Effect of an unsupervised walking program on tolerance to exercise in patients with chronic obstructive pulmonary disease
Letter to the Editor

Effect of an unsupervised walking program on tolerance to exercise in patients with chronic obstructive pulmonary disease

Roberto Martin-Deleon1^, Antonio Jurado-Garcia2, Maria del Sol Arenas-De Larriva1,3, Nuria Feu-Collado1,3, Francisco Santos-Luna1,3, Bernabe Jurado-Gamez1,3

1Department of Respiratory Medicine, Reina Sofia University Hospital, Cordoba, Spain; 2Physiotherapy Unit, San Juan de Dios Hospital, Cordoba, Spain; 3Maimonides Biomedical Research Institute of Cordoba (IMIBIC), University of Cordoba, Cordoba, Spain

^ORCID: 0000-0002-2786-1084.

Correspondence to: Roberto Martin-Deleon. Respiratory Medicine, Hospital Universitario Reina Sofia, Avda Menendez Pidal s/n, 14004 Córdoba, Spain. Email: robermartin48@gmail.com.

Submitted Jul 21, 2020. Accepted for publication Oct 28, 2020.

doi: 10.21037/jtd-20-2272

Chronic obstructive pulmonary disease (COPD) is a preventable disease characterized by persistent respiratory symptoms and airflow limitation that is usually caused by the exposure to harmful particles, mainly tobacco smoke (1). In the course of the disease, lung function deteriorates, exercise tolerance decreases and quality of life worsens. All these factors contribute to an increased risk of death. Exercise intolerance measured with a 6-minute walk test (6MWT) is a powerful indicator of health deterioration and a predictor of prognosis (2). An increase of 30 meters in this test is considered the minimal clinically relevant distance to consider effective any intervention (3). This test assesses disability as well as the effectiveness of pulmonary rehabilitation (4). Furthermore, it is safe, reproducible, and inexpensive and can assess the overall pulmonary, cardiovascular and muscular system functions (5). It is also well known that low physical activity, associated with poor mobility, has been related with worse prognosis (6). Furthermore, sedentary lifestyle in COPD patients is an independent predictor of mortality and exacerbations (6). Avoiding sedentary lifestyle and increasing physical activity is an important component in a respiratory rehabilitation plan. For this purpose, pedometers may play a role as they are small, portable devices that determine the number of steps a subject walks during the day and have been frequently used in patients with COPD (7). However, there are few studies analysing the impact of unsupervised physical activity on exercise capacity in COPD patients. The objective of the present study was to determine the effect of an unsupervised walking program on exertion capacity and tolerance and peripheral oxygen saturation (SpO2) measure in the 6MWT in COPD subjects without an indication of chronic oxygen therapy.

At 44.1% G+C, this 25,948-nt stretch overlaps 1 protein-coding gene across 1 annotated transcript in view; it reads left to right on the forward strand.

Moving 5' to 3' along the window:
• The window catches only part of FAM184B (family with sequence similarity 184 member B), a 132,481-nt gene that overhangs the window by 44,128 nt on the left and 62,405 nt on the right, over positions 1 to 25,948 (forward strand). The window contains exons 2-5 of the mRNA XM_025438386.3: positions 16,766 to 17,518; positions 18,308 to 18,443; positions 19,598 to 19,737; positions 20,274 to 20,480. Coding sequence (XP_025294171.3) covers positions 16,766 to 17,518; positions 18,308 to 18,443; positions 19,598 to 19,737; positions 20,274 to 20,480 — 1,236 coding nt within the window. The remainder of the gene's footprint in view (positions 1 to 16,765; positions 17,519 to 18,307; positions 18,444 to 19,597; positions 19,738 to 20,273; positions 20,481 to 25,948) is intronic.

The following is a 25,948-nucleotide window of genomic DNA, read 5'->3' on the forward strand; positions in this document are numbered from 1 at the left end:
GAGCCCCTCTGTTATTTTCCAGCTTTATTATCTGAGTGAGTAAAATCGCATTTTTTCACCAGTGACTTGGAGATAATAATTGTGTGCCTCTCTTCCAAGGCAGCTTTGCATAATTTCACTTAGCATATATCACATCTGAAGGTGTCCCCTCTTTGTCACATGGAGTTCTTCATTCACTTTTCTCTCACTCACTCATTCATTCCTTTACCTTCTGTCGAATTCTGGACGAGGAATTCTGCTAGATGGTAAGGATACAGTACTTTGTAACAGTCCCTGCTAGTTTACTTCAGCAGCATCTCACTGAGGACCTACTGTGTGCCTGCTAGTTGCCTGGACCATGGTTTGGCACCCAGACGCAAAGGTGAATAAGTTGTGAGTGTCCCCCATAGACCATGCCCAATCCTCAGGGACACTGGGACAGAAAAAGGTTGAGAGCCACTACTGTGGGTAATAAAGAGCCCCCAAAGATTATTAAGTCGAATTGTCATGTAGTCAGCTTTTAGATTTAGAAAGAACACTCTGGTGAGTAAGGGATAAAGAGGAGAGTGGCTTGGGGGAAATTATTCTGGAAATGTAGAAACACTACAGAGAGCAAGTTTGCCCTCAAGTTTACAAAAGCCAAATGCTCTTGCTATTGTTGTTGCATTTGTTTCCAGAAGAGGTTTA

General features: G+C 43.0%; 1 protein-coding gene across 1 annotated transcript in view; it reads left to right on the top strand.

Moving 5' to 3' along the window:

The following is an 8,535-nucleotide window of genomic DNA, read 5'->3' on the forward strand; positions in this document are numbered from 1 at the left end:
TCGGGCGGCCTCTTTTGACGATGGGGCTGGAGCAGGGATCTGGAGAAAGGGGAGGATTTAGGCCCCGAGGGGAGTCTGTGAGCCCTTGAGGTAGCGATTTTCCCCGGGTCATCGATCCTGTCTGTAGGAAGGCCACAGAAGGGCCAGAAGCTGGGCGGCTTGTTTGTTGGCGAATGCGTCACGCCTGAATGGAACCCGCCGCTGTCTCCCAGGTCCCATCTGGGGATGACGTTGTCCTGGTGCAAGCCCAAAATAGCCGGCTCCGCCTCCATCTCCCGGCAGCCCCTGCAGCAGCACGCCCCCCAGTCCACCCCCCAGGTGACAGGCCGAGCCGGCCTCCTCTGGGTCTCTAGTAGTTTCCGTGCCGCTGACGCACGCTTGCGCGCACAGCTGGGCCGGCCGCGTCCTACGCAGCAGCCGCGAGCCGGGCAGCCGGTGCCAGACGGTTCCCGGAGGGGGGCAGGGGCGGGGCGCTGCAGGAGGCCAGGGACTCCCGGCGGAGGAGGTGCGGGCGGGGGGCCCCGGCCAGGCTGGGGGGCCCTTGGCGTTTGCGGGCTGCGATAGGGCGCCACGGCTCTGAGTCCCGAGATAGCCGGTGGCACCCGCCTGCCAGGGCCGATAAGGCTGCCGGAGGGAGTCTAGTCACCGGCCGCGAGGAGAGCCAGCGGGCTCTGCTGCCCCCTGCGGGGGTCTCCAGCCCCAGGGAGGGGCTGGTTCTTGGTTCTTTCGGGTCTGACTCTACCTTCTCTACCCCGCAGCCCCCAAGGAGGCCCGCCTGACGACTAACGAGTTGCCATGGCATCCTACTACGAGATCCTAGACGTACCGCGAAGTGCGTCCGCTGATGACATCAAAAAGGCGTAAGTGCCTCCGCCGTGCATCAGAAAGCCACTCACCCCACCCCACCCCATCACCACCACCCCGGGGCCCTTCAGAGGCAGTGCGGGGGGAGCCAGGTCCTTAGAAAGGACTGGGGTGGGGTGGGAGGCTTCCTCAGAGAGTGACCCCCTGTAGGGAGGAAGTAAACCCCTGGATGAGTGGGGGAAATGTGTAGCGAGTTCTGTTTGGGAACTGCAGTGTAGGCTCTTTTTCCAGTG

We designed a prospective, consecutive sample, single-centre study that included patients with previous diagnosis of COPD according to the global strategy for the diagnosis, management, and prevention of COPD [Global Initiative for Chronic Obstructive Lung Disease (GOLD)] [post-bronchodilator forced expiratory volume in 1 s (FEV1) to forced vital capacity (FVC) ratio <0.70]. Subjects between 45 and 75 years old, which had a SpO2 baseline greater than 93% and classified as sedentary [scoring less than 51 in the Yale Physical Activity Survey (YPAS) questionnaire] were consecutive recruited between October 2017 and June 2018 at the tertiary Reina Sofia University Hospital in Córdoba (Spain). Patients that had any contraindication to undergo a 6MWT, those who have had an exacerbation in the last 6 weeks or had a severe comorbidity with a vital prognosis of less than 6 months were excluded. Patients were verbally encouraged to increase their physical activity and were given counselling by a list of general recommendations that included best hours to do the activity, some personalized street walking circuits and dietary habits including Mediterranean diet between others at each visit (baseline and 3rd month). They were also provided with a follow-up diary and instructed to record information each week. Regular physical activity was monitored with a pedometer (Geonaute ONstep400®, Oxylane, France) with the ability to store daily data over a week. 6MWT was performed following actual recommendations (8). Demographic data, age, gender, body mass index (BMI), comorbidity (Charlson index), FEV1, dyspnea according to the modified Medical Research Council (mMRC) and 6MWT results were recorded. An increase of more than 600 between the steps performed in the baseline week and the average number of steps during the last 4 weeks of the program was considered to be compliant with the program. The study was conducted in accordance with the Declaration of Helsinki (as revised in 2013). The study was approved by committee ethics board of Hospital Universitario Reina Sofia of Córdoba (NO.: 3502). All patients included gave informed consent to participate in the study.